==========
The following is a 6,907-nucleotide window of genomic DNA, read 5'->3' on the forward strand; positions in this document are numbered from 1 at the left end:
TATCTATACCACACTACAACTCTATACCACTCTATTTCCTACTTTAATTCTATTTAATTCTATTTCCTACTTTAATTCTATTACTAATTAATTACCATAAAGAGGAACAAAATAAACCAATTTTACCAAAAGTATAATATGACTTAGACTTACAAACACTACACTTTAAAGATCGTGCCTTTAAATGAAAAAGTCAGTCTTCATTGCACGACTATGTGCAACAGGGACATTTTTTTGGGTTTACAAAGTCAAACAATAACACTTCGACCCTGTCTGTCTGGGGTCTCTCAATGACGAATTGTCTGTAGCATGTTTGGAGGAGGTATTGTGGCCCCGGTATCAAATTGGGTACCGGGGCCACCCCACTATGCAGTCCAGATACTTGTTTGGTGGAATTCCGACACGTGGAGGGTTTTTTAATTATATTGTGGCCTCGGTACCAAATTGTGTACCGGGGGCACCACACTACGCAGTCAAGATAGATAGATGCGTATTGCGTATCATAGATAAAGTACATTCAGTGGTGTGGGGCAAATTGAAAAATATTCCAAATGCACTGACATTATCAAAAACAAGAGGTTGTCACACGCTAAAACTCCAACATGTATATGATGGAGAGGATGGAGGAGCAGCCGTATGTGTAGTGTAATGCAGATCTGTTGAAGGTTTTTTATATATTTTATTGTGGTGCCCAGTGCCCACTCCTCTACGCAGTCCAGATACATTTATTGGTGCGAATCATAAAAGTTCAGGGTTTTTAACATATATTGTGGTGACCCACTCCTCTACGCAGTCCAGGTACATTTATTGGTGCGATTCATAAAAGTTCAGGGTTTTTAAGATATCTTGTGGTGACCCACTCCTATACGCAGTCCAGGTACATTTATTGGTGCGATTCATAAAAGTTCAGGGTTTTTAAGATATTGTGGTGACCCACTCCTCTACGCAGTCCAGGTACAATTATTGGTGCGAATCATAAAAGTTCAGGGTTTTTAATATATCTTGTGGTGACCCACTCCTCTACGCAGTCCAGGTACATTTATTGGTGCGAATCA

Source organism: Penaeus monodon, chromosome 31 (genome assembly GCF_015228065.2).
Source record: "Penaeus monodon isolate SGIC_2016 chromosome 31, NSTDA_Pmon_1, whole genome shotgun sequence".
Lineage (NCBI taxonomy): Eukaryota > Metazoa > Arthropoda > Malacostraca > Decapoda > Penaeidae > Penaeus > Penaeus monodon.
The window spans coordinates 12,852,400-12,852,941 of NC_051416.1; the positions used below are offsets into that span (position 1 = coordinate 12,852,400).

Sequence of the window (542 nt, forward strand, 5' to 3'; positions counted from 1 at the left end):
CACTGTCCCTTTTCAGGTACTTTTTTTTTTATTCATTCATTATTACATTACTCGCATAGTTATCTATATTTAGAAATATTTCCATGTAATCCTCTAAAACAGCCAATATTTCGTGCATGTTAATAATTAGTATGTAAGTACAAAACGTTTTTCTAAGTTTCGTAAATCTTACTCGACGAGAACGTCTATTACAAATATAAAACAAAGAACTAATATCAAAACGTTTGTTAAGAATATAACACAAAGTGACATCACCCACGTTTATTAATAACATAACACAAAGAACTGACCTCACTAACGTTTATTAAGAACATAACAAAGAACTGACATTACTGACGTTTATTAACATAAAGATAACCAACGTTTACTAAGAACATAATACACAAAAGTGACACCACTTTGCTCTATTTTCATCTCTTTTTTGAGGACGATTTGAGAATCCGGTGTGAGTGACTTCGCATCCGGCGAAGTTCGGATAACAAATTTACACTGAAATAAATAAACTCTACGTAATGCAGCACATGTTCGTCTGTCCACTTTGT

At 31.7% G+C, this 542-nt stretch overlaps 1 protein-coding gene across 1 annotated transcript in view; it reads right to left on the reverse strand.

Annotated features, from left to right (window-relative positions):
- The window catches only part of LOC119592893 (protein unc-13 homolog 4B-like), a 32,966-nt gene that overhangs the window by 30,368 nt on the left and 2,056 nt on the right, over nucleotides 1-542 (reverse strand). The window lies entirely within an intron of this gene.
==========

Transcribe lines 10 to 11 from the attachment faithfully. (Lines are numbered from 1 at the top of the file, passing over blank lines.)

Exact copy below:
Annotated features, from left to right (window-relative positions):
- The window catches only part of LOC119592893 (protein unc-13 homolog 4B-like), a 32,966-nt gene that overhangs the window by 30,368 nt on the left and 2,056 nt on the right, over nucleotides 1-542 (reverse strand). The window lies entirely within an intron of this gene.